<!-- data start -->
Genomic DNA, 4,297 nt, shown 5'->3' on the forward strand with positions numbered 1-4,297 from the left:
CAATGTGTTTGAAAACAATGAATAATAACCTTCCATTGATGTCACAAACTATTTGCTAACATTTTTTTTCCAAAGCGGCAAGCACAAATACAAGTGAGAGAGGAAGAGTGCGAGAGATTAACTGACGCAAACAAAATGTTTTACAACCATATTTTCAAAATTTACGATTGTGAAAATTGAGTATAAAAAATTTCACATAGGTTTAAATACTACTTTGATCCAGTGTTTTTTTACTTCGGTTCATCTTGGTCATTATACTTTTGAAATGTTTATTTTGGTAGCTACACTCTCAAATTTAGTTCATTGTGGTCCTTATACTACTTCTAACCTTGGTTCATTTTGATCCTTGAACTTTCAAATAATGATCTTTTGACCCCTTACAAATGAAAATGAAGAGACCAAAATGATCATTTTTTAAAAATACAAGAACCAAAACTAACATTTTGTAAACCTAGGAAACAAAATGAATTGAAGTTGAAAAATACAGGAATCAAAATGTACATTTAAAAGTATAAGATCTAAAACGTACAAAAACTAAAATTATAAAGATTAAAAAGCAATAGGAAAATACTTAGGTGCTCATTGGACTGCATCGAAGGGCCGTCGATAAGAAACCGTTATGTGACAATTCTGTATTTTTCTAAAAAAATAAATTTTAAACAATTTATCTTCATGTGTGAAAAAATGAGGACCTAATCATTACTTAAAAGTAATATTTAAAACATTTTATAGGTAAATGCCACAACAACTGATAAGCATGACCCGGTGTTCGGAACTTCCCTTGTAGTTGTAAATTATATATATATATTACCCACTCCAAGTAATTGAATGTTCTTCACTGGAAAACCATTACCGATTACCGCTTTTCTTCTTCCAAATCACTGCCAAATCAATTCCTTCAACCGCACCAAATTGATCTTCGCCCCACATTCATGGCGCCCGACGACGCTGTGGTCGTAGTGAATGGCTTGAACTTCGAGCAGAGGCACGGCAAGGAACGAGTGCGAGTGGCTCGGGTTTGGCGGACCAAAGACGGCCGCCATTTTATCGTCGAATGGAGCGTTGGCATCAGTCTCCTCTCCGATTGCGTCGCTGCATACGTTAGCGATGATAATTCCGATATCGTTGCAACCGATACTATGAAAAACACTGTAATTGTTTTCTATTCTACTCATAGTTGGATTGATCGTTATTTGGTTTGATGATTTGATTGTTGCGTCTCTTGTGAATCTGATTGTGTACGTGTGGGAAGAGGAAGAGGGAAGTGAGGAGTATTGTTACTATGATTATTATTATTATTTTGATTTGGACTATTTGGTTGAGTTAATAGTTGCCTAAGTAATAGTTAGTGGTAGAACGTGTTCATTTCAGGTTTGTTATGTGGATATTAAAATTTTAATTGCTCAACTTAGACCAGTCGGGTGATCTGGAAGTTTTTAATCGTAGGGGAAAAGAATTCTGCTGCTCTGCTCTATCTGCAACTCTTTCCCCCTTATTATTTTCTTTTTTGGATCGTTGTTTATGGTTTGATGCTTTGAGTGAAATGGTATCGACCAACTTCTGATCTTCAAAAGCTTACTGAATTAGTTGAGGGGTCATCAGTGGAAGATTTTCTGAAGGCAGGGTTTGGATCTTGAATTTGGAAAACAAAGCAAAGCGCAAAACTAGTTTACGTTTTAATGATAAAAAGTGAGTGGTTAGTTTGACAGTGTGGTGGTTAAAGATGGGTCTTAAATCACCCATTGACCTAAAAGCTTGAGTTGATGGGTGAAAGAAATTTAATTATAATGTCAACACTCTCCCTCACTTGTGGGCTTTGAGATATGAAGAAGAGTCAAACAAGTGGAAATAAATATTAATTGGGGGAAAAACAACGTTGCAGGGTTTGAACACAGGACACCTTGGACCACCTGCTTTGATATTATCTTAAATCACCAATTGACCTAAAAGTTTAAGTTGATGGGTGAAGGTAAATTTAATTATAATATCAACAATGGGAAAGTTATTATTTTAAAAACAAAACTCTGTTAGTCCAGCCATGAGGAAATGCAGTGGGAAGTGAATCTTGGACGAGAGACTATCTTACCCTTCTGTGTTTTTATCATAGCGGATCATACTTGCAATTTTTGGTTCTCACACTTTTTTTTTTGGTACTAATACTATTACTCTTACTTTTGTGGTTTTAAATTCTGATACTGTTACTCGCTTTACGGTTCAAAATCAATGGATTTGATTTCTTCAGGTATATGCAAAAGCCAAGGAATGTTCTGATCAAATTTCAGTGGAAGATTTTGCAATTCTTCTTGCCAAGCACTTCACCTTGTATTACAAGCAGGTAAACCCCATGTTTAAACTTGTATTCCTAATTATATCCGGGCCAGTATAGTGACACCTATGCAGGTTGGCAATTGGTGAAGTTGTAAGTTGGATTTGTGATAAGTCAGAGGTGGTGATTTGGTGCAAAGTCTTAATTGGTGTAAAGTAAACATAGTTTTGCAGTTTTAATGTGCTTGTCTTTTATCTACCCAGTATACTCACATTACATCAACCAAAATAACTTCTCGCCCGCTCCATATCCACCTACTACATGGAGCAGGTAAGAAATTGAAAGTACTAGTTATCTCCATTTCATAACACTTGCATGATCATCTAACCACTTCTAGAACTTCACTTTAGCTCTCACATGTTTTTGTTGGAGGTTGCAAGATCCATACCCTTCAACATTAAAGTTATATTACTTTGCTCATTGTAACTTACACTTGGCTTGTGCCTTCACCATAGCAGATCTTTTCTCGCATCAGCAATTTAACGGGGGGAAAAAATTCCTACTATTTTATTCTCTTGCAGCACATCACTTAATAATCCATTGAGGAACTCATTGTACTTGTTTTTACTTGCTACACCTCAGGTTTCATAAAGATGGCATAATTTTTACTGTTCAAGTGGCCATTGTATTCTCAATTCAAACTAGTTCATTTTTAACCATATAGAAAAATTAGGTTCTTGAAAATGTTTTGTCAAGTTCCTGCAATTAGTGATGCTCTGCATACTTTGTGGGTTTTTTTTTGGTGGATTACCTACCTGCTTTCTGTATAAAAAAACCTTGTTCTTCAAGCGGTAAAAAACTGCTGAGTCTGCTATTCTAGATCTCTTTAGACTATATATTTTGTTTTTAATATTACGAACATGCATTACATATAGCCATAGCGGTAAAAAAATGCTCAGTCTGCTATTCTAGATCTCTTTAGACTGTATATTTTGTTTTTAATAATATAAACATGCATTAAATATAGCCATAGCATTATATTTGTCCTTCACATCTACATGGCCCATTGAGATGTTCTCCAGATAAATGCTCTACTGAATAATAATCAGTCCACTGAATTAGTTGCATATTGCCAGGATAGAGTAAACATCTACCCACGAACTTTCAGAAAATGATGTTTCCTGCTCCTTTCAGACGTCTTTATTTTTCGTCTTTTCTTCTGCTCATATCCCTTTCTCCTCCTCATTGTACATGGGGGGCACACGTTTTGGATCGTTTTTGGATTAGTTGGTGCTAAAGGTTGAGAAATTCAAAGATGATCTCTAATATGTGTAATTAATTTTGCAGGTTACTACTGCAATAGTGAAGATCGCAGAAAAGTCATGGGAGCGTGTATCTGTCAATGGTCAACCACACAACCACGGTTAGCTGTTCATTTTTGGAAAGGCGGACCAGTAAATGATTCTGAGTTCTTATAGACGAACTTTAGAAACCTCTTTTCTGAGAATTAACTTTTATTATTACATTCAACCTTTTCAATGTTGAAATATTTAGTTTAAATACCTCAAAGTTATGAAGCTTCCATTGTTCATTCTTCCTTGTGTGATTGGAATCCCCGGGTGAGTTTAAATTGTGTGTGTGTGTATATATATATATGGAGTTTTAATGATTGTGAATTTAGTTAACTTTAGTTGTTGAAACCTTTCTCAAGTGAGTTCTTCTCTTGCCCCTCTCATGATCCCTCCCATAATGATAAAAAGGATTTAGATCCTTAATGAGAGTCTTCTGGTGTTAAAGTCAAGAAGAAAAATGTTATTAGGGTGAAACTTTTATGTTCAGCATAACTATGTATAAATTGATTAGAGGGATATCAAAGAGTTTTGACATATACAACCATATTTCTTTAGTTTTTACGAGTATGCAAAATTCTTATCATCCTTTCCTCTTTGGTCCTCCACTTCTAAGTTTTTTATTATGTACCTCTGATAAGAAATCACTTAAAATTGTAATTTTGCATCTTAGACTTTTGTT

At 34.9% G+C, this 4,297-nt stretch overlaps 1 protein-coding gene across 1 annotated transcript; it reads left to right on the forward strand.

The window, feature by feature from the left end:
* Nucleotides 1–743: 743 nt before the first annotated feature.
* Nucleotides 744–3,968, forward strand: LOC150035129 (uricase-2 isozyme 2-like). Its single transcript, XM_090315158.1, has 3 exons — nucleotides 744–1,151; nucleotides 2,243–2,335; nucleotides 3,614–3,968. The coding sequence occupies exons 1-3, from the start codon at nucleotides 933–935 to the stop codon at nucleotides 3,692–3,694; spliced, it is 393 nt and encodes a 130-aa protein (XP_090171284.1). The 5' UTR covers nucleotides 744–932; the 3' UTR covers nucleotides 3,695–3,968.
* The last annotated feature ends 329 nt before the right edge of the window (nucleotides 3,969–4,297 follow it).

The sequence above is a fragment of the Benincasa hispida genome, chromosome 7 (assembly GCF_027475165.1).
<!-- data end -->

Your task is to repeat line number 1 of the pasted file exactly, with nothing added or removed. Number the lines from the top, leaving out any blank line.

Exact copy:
Genomic DNA, 4,297 nt, shown 5'->3' on the forward strand with positions numbered 1-4,297 from the left: